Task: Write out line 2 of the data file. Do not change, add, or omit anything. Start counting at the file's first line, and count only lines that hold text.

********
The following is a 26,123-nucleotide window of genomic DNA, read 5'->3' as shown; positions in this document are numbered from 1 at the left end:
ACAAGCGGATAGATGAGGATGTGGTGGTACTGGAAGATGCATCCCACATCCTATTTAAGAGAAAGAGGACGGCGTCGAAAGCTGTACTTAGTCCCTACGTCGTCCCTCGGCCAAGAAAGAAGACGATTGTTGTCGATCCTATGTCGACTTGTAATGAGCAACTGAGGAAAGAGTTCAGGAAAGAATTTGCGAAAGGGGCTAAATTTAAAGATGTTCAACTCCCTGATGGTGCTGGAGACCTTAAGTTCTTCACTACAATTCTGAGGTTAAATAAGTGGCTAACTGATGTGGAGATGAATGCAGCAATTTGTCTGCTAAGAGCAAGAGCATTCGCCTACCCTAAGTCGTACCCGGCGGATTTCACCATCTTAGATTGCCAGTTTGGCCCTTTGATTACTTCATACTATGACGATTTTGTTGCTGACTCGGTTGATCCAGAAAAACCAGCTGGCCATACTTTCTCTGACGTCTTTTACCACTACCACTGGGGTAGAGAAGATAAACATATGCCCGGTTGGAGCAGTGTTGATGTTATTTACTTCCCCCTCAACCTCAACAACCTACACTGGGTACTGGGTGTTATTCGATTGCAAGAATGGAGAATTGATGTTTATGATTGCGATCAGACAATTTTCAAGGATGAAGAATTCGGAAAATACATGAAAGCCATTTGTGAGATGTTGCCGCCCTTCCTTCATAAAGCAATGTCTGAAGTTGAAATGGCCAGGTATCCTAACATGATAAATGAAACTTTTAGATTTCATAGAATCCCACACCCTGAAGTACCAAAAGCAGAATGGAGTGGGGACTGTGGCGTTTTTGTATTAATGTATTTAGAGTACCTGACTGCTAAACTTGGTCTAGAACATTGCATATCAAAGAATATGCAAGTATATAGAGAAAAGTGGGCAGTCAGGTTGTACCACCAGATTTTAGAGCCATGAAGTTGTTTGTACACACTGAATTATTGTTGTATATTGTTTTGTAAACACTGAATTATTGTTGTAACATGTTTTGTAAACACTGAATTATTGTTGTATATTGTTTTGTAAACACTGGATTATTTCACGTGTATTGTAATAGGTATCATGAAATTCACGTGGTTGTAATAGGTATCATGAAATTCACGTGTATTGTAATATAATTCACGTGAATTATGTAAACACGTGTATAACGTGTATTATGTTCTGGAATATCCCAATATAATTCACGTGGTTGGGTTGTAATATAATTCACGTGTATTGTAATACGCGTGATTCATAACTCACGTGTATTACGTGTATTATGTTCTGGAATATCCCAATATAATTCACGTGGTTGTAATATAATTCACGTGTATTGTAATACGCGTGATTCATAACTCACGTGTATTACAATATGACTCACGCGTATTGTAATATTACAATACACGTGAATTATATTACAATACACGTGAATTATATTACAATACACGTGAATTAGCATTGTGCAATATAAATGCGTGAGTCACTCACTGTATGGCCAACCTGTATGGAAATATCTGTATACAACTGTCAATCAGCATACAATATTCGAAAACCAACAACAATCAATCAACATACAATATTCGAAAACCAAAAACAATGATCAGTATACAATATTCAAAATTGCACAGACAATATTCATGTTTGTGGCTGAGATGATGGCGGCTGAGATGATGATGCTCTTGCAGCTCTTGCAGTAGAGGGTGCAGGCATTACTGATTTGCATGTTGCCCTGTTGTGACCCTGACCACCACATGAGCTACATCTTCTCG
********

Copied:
ACAAGCGGATAGATGAGGATGTGGTGGTACTGGAAGATGCATCCCACATCCTATTTAAGAGAAAGAGGACGGCGTCGAAAGCTGTACTTAGTCCCTACGTCGTCCCTCGGCCAAGAAAGAAGACGATTGTTGTCGATCCTATGTCGACTTGTAATGAGCAACTGAGGAAAGAGTTCAGGAAAGAATTTGCGAAAGGGGCTAAATTTAAAGATGTTCAACTCCCTGATGGTGCTGGAGACCTTAAGTTCTTCACTACAATTCTGAGGTTAAATAAGTGGCTAACTGATGTGGAGATGAATGCAGCAATTTGTCTGCTAAGAGCAAGAGCATTCGCCTACCCTAAGTCGTACCCGGCGGATTTCACCATCTTAGATTGCCAGTTTGGCCCTTTGATTACTTCATACTATGACGATTTTGTTGCTGACTCGGTTGATCCAGAAAAACCAGCTGGCCATACTTTCTCTGACGTCTTTTACCACTACCACTGGGGTAGAGAAGATAAACATATGCCCGGTTGGAGCAGTGTTGATGTTATTTACTTCCCCCTCAACCTCAACAACCTACACTGGGTACTGGGTGTTATTCGATTGCAAGAATGGAGAATTGATGTTTATGATTGCGATCAGACAATTTTCAAGGATGAAGAATTCGGAAAATACATGAAAGCCATTTGTGAGATGTTGCCGCCCTTCCTTCATAAAGCAATGTCTGAAGTTGAAATGGCCAGGTATCCTAACATGATAAATGAAACTTTTAGATTTCATAGAATCCCACACCCTGAAGTACCAAAAGCAGAATGGAGTGGGGACTGTGGCGTTTTTGTATTAATGTATTTAGAGTACCTGACTGCTAAACTTGGTCTAGAACATTGCATATCAAAGAATATGCAAGTATATAGAGAAAAGTGGGCAGTCAGGTTGTACCACCAGATTTTAGAGCCATGAAGTTGTTTGTACACACTGAATTATTGTTGTATATTGTTTTGTAAACACTGAATTATTGTTGTAACATGTTTTGTAAACACTGAATTATTGTTGTATATTGTTTTGTAAACACTGGATTATTTCACGTGTATTGTAATAGGTATCATGAAATTCACGTGGTTGTAATAGGTATCATGAAATTCACGTGTATTGTAATATAATTCACGTGAATTATGTAAACACGTGTATAACGTGTATTATGTTCTGGAATATCCCAATATAATTCACGTGGTTGGGTTGTAATATAATTCACGTGTATTGTAATACGCGTGATTCATAACTCACGTGTATTACGTGTATTATGTTCTGGAATATCCCAATATAATTCACGTGGTTGTAATATAATTCACGTGTATTGTAATACGCGTGATTCATAACTCACGTGTATTACAATATGACTCACGCGTATTGTAATATTACAATACACGTGAATTATATTACAATACACGTGAATTATATTACAATACACGTGAATTAGCATTGTGCAATATAAATGCGTGAGTCACTCACTGTATGGCCAACCTGTATGGAAATATCTGTATACAACTGTCAATCAGCATACAATATTCGAAAACCAACAACAATCAATCAACATACAATATTCGAAAACCAAAAACAATGATCAGTATACAATATTCAAAATTGCACAGACAATATTCATGTTTGTGGCTGAGATGATGGCGGCTGAGATGATGATGCTCTTGCAGCTCTTGCAGTAGAGGGTGCAGGCATTACTGATTTGCATGTTGCCCTGTTGTGACCCTGACCACCACATGAGCTACATCTTCTCG